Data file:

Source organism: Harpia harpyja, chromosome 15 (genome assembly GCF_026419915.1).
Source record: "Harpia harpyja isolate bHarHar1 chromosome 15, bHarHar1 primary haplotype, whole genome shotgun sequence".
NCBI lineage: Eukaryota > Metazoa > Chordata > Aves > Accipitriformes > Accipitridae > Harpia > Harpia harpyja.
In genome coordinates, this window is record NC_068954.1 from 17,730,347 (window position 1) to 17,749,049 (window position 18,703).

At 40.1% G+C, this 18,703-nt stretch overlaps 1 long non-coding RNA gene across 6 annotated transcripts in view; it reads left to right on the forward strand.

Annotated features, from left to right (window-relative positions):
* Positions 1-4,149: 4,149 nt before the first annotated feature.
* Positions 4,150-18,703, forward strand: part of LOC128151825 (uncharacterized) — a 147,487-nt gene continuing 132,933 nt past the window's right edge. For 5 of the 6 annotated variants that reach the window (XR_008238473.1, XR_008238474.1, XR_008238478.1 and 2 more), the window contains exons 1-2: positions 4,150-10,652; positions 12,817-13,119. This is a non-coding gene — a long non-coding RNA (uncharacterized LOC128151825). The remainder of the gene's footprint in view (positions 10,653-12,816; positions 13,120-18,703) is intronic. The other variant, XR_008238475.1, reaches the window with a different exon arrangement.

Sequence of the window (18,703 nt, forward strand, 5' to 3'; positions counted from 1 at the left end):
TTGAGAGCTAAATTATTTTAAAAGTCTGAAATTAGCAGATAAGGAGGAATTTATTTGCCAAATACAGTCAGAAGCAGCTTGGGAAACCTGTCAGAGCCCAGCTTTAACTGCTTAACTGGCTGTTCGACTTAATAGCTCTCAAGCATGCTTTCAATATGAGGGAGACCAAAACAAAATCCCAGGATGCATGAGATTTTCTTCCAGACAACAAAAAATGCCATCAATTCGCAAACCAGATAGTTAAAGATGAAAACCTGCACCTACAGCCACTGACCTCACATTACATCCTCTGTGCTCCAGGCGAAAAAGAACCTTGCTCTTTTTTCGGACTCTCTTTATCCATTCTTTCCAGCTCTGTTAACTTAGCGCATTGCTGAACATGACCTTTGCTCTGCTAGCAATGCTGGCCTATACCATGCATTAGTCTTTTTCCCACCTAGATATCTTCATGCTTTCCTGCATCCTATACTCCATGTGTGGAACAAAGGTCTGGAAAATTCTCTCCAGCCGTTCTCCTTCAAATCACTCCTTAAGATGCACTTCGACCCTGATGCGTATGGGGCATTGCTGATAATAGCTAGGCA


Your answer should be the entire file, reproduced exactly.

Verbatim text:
Source organism: Harpia harpyja, chromosome 15 (genome assembly GCF_026419915.1).
Source record: "Harpia harpyja isolate bHarHar1 chromosome 15, bHarHar1 primary haplotype, whole genome shotgun sequence".
NCBI lineage: Eukaryota > Metazoa > Chordata > Aves > Accipitriformes > Accipitridae > Harpia > Harpia harpyja.
In genome coordinates, this window is record NC_068954.1 from 17,730,347 (window position 1) to 17,749,049 (window position 18,703).

At 40.1% G+C, this 18,703-nt stretch overlaps 1 long non-coding RNA gene across 6 annotated transcripts in view; it reads left to right on the forward strand.

Annotated features, from left to right (window-relative positions):
* Positions 1-4,149: 4,149 nt before the first annotated feature.
* Positions 4,150-18,703, forward strand: part of LOC128151825 (uncharacterized) — a 147,487-nt gene continuing 132,933 nt past the window's right edge. For 5 of the 6 annotated variants that reach the window (XR_008238473.1, XR_008238474.1, XR_008238478.1 and 2 more), the window contains exons 1-2: positions 4,150-10,652; positions 12,817-13,119. This is a non-coding gene — a long non-coding RNA (uncharacterized LOC128151825). The remainder of the gene's footprint in view (positions 10,653-12,816; positions 13,120-18,703) is intronic. The other variant, XR_008238475.1, reaches the window with a different exon arrangement.

Sequence of the window (18,703 nt, forward strand, 5' to 3'; positions counted from 1 at the left end):
TTGAGAGCTAAATTATTTTAAAAGTCTGAAATTAGCAGATAAGGAGGAATTTATTTGCCAAATACAGTCAGAAGCAGCTTGGGAAACCTGTCAGAGCCCAGCTTTAACTGCTTAACTGGCTGTTCGACTTAATAGCTCTCAAGCATGCTTTCAATATGAGGGAGACCAAAACAAAATCCCAGGATGCATGAGATTTTCTTCCAGACAACAAAAAATGCCATCAATTCGCAAACCAGATAGTTAAAGATGAAAACCTGCACCTACAGCCACTGACCTCACATTACATCCTCTGTGCTCCAGGCGAAAAAGAACCTTGCTCTTTTTTCGGACTCTCTTTATCCATTCTTTCCAGCTCTGTTAACTTAGCGCATTGCTGAACATGACCTTTGCTCTGCTAGCAATGCTGGCCTATACCATGCATTAGTCTTTTTCCCACCTAGATATCTTCATGCTTTCCTGCATCCTATACTCCATGTGTGGAACAAAGGTCTGGAAAATTCTCTCCAGCCGTTCTCCTTCAAATCACTCCTTAAGATGCACTTCGACCCTGATGCGTATGGGGCATTGCTGATAATAGCTAGGCA